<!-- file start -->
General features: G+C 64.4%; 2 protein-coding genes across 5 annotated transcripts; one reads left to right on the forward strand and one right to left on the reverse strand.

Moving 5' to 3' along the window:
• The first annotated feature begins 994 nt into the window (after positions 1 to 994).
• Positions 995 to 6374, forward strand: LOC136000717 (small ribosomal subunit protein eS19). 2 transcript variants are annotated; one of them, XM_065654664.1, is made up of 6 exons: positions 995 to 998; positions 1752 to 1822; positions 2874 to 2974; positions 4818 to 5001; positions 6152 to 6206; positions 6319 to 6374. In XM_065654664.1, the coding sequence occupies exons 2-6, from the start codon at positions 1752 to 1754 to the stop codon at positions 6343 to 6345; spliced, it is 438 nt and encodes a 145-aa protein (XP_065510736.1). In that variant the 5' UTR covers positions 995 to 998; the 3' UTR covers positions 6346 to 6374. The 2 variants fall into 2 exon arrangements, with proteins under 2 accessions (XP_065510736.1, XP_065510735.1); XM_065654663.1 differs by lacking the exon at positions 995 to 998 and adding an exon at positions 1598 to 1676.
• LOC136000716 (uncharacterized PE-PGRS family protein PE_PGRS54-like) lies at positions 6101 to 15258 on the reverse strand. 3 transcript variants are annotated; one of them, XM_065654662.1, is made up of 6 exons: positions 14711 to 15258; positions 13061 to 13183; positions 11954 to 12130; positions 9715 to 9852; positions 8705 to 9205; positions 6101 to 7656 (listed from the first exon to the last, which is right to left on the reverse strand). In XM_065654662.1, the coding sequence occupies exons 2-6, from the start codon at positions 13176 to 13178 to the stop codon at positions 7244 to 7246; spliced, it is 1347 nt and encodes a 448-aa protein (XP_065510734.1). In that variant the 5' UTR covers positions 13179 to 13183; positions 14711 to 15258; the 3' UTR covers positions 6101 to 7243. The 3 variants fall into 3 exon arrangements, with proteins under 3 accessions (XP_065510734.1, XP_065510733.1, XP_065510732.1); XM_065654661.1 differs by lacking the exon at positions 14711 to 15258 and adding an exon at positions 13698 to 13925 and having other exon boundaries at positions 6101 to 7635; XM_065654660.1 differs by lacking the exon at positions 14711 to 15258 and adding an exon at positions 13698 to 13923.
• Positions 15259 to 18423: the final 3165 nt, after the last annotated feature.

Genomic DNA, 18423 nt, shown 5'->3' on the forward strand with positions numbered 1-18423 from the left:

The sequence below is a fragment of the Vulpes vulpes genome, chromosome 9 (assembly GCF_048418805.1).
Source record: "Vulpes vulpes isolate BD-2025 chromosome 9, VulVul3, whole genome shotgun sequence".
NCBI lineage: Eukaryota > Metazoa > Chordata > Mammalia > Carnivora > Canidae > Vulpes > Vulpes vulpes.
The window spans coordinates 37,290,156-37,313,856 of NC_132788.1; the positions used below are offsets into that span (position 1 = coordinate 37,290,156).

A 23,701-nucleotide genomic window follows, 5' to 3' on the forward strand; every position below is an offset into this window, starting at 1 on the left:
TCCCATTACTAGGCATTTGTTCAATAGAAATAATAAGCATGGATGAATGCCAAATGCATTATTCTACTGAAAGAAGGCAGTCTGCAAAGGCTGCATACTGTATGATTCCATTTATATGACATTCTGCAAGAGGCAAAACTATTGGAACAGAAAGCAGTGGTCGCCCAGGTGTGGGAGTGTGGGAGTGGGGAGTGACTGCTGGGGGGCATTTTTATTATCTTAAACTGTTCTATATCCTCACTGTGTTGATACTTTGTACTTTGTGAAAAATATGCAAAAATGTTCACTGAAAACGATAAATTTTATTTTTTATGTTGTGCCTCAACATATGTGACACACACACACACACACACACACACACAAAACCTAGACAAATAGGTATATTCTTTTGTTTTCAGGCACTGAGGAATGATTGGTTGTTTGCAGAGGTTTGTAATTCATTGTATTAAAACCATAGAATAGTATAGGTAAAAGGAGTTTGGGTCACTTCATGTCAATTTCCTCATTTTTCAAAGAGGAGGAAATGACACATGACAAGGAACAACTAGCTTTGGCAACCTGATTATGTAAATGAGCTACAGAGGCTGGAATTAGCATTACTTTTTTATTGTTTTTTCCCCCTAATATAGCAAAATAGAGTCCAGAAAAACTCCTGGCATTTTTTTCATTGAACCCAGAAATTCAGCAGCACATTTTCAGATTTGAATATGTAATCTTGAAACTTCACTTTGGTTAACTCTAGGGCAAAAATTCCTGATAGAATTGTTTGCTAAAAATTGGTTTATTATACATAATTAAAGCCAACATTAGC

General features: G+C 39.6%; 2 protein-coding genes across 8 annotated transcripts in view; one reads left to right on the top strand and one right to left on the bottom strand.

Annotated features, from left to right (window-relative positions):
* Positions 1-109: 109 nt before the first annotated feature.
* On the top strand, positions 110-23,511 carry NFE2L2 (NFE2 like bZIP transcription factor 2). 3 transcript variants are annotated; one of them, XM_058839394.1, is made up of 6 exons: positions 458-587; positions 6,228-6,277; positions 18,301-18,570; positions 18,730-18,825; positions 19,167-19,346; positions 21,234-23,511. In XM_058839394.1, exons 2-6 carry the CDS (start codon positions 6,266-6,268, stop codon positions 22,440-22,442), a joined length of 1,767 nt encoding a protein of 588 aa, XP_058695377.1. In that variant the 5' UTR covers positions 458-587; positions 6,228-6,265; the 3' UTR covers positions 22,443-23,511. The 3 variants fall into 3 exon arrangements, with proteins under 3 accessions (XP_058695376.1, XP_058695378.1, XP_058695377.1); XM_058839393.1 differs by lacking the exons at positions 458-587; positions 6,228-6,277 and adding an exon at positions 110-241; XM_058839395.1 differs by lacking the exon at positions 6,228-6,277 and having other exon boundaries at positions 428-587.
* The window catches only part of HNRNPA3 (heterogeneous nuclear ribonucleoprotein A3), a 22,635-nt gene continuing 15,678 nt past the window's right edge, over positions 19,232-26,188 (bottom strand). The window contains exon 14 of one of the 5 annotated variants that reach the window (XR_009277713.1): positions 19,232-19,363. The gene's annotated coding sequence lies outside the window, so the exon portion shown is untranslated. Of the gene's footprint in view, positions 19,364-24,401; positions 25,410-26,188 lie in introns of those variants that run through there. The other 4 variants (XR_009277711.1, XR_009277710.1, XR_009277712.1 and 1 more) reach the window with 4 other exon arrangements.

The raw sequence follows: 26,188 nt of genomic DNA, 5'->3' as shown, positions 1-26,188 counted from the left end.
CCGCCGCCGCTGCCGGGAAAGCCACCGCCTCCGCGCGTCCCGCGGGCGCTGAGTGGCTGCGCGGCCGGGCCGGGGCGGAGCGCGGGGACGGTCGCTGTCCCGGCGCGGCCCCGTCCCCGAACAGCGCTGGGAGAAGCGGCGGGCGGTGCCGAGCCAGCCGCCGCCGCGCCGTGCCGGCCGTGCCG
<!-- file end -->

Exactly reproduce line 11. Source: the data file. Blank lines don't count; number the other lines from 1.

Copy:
The window spans coordinates 37,290,156-37,313,856 of NC_132788.1; the positions used below are offsets into that span (position 1 = coordinate 37,290,156).